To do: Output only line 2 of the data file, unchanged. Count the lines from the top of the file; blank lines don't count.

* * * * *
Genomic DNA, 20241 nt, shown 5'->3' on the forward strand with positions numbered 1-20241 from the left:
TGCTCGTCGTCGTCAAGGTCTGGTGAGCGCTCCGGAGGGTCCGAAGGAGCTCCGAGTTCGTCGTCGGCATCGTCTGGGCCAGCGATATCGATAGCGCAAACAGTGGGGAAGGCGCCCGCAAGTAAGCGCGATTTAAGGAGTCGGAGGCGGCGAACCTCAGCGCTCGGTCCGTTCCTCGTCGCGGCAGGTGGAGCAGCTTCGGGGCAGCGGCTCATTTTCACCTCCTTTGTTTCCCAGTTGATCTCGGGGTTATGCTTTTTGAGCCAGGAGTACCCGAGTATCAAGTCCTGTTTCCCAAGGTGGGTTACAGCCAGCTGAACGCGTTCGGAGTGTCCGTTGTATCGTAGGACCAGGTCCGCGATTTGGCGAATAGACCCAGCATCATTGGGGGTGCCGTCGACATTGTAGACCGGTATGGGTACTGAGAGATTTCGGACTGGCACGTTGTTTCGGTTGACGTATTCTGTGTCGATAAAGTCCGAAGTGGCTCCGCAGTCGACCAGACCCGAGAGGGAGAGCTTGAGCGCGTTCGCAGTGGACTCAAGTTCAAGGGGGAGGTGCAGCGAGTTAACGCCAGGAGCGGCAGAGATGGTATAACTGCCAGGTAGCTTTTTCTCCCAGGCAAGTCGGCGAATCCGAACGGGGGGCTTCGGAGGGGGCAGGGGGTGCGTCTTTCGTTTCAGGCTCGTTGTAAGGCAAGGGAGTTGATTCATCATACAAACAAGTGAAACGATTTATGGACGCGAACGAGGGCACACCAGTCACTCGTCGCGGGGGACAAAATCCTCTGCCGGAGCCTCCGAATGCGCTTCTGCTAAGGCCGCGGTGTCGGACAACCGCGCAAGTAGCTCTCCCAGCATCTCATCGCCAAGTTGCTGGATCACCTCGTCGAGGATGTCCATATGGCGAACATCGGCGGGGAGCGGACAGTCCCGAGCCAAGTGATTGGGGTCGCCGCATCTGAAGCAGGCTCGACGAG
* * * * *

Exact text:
TGCTCGTCGTCGTCAAGGTCTGGTGAGCGCTCCGGAGGGTCCGAAGGAGCTCCGAGTTCGTCGTCGGCATCGTCTGGGCCAGCGATATCGATAGCGCAAACAGTGGGGAAGGCGCCCGCAAGTAAGCGCGATTTAAGGAGTCGGAGGCGGCGAACCTCAGCGCTCGGTCCGTTCCTCGTCGCGGCAGGTGGAGCAGCTTCGGGGCAGCGGCTCATTTTCACCTCCTTTGTTTCCCAGTTGATCTCGGGGTTATGCTTTTTGAGCCAGGAGTACCCGAGTATCAAGTCCTGTTTCCCAAGGTGGGTTACAGCCAGCTGAACGCGTTCGGAGTGTCCGTTGTATCGTAGGACCAGGTCCGCGATTTGGCGAATAGACCCAGCATCATTGGGGGTGCCGTCGACATTGTAGACCGGTATGGGTACTGAGAGATTTCGGACTGGCACGTTGTTTCGGTTGACGTATTCTGTGTCGATAAAGTCCGAAGTGGCTCCGCAGTCGACCAGACCCGAGAGGGAGAGCTTGAGCGCGTTCGCAGTGGACTCAAGTTCAAGGGGGAGGTGCAGCGAGTTAACGCCAGGAGCGGCAGAGATGGTATAACTGCCAGGTAGCTTTTTCTCCCAGGCAAGTCGGCGAATCCGAACGGGGGGCTTCGGAGGGGGCAGGGGGTGCGTCTTTCGTTTCAGGCTCGTTGTAAGGCAAGGGAGTTGATTCATCATACAAACAAGTGAAACGATTTATGGACGCGAACGAGGGCACACCAGTCACTCGTCGCGGGGGACAAAATCCTCTGCCGGAGCCTCCGAATGCGCTTCTGCTAAGGCCGCGGTGTCGGACAACCGCGCAAGTAGCTCTCCCAGCATCTCATCGCCAAGTTGCTGGATCACCTCGTCGAGGATGTCCATATGGCGAACATCGGCGGGGAGCGGACAGTCCCGAGCCAAGTGATTGGGGTCGCCGCATCTGAAGCAGGCTCGACGAG